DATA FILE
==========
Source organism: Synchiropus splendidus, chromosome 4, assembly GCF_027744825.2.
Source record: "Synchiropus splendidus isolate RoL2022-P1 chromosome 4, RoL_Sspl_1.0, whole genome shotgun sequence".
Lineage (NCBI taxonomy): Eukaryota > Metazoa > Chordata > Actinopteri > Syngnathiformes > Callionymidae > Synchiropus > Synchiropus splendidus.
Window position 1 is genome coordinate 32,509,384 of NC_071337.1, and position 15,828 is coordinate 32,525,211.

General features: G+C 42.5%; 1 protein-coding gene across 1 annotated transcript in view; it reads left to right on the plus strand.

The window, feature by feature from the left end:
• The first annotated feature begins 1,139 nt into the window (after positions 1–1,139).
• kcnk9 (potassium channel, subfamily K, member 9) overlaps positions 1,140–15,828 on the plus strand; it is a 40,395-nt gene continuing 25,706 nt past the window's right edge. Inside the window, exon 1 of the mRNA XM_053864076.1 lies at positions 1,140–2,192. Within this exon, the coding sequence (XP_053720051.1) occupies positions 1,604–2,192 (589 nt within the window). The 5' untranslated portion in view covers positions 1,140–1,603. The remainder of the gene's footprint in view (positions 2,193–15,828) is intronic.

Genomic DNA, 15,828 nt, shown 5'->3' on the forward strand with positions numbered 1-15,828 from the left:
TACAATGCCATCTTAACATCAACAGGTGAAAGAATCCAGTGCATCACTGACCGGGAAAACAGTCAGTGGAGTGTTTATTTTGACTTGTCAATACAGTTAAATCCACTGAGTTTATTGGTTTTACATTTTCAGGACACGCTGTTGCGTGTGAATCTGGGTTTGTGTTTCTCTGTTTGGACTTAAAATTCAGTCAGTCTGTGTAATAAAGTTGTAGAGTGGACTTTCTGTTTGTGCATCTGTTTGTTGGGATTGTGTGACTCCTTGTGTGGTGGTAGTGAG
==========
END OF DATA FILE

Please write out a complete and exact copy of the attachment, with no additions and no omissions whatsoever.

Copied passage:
Source organism: Synchiropus splendidus, chromosome 4, assembly GCF_027744825.2.
Source record: "Synchiropus splendidus isolate RoL2022-P1 chromosome 4, RoL_Sspl_1.0, whole genome shotgun sequence".
Lineage (NCBI taxonomy): Eukaryota > Metazoa > Chordata > Actinopteri > Syngnathiformes > Callionymidae > Synchiropus > Synchiropus splendidus.
Window position 1 is genome coordinate 32,509,384 of NC_071337.1, and position 15,828 is coordinate 32,525,211.

General features: G+C 42.5%; 1 protein-coding gene across 1 annotated transcript in view; it reads left to right on the plus strand.

The window, feature by feature from the left end:
• The first annotated feature begins 1,139 nt into the window (after positions 1–1,139).
• kcnk9 (potassium channel, subfamily K, member 9) overlaps positions 1,140–15,828 on the plus strand; it is a 40,395-nt gene continuing 25,706 nt past the window's right edge. Inside the window, exon 1 of the mRNA XM_053864076.1 lies at positions 1,140–2,192. Within this exon, the coding sequence (XP_053720051.1) occupies positions 1,604–2,192 (589 nt within the window). The 5' untranslated portion in view covers positions 1,140–1,603. The remainder of the gene's footprint in view (positions 2,193–15,828) is intronic.

Genomic DNA, 15,828 nt, shown 5'->3' on the forward strand with positions numbered 1-15,828 from the left:
TACAATGCCATCTTAACATCAACAGGTGAAAGAATCCAGTGCATCACTGACCGGGAAAACAGTCAGTGGAGTGTTTATTTTGACTTGTCAATACAGTTAAATCCACTGAGTTTATTGGTTTTACATTTTCAGGACACGCTGTTGCGTGTGAATCTGGGTTTGTGTTTCTCTGTTTGGACTTAAAATTCAGTCAGTCTGTGTAATAAAGTTGTAGAGTGGACTTTCTGTTTGTGCATCTGTTTGTTGGGATTGTGTGACTCCTTGTGTGGTGGTAGTGAG